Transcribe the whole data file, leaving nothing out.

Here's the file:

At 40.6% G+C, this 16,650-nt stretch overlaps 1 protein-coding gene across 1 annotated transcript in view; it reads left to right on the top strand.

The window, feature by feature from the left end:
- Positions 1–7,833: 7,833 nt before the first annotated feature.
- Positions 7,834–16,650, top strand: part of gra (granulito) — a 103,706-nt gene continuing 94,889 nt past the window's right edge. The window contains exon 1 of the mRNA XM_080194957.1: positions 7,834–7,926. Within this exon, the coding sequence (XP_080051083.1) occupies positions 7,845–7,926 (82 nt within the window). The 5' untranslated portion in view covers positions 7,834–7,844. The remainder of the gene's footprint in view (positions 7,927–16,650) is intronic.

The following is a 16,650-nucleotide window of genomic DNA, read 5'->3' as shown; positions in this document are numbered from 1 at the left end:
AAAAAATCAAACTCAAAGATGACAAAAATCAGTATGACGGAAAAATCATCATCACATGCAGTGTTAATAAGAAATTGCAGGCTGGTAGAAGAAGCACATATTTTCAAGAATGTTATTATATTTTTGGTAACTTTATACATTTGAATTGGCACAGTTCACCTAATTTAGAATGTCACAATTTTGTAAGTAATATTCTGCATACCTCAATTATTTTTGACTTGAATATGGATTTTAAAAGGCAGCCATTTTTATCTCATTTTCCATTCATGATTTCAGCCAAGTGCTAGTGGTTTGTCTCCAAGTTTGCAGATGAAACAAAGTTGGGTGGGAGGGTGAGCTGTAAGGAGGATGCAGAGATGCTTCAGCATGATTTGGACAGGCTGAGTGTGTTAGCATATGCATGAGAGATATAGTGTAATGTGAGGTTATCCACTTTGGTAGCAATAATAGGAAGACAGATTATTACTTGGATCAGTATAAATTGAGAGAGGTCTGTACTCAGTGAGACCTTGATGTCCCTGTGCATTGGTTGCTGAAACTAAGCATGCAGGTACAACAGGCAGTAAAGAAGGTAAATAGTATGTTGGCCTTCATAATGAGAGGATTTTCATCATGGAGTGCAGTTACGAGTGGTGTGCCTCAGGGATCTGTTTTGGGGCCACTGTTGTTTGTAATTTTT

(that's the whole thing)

At 40.6% G+C, this 16,650-nt stretch overlaps 1 protein-coding gene across 1 annotated transcript in view; it reads left to right on the top strand.

The window, feature by feature from the left end:
- Positions 1–7,833: 7,833 nt before the first annotated feature.
- Positions 7,834–16,650, top strand: part of gra (granulito) — a 103,706-nt gene continuing 94,889 nt past the window's right edge. The window contains exon 1 of the mRNA XM_080194957.1: positions 7,834–7,926. Within this exon, the coding sequence (XP_080051083.1) occupies positions 7,845–7,926 (82 nt within the window). The 5' untranslated portion in view covers positions 7,834–7,844. The remainder of the gene's footprint in view (positions 7,927–16,650) is intronic.

The following is a 16,650-nucleotide window of genomic DNA, read 5'->3' as shown; positions in this document are numbered from 1 at the left end:
AAAAAATCAAACTCAAAGATGACAAAAATCAGTATGACGGAAAAATCATCATCACATGCAGTGTTAATAAGAAATTGCAGGCTGGTAGAAGAAGCACATATTTTCAAGAATGTTATTATATTTTTGGTAACTTTATACATTTGAATTGGCACAGTTCACCTAATTTAGAATGTCACAATTTTGTAAGTAATATTCTGCATACCTCAATTATTTTTGACTTGAATATGGATTTTAAAAGGCAGCCATTTTTATCTCATTTTCCATTCATGATTTCAGCCAAGTGCTAGTGGTTTGTCTCCAAGTTTGCAGATGAAACAAAGTTGGGTGGGAGGGTGAGCTGTAAGGAGGATGCAGAGATGCTTCAGCATGATTTGGACAGGCTGAGTGTGTTAGCATATGCATGAGAGATATAGTGTAATGTGAGGTTATCCACTTTGGTAGCAATAATAGGAAGACAGATTATTACTTGGATCAGTATAAATTGAGAGAGGTCTGTACTCAGTGAGACCTTGATGTCCCTGTGCATTGGTTGCTGAAACTAAGCATGCAGGTACAACAGGCAGTAAAGAAGGTAAATAGTATGTTGGCCTTCATAATGAGAGGATTTTCATCATGGAGTGCAGTTACGAGTGGTGTGCCTCAGGGATCTGTTTTGGGGCCACTGTTGTTTGTAATTTTT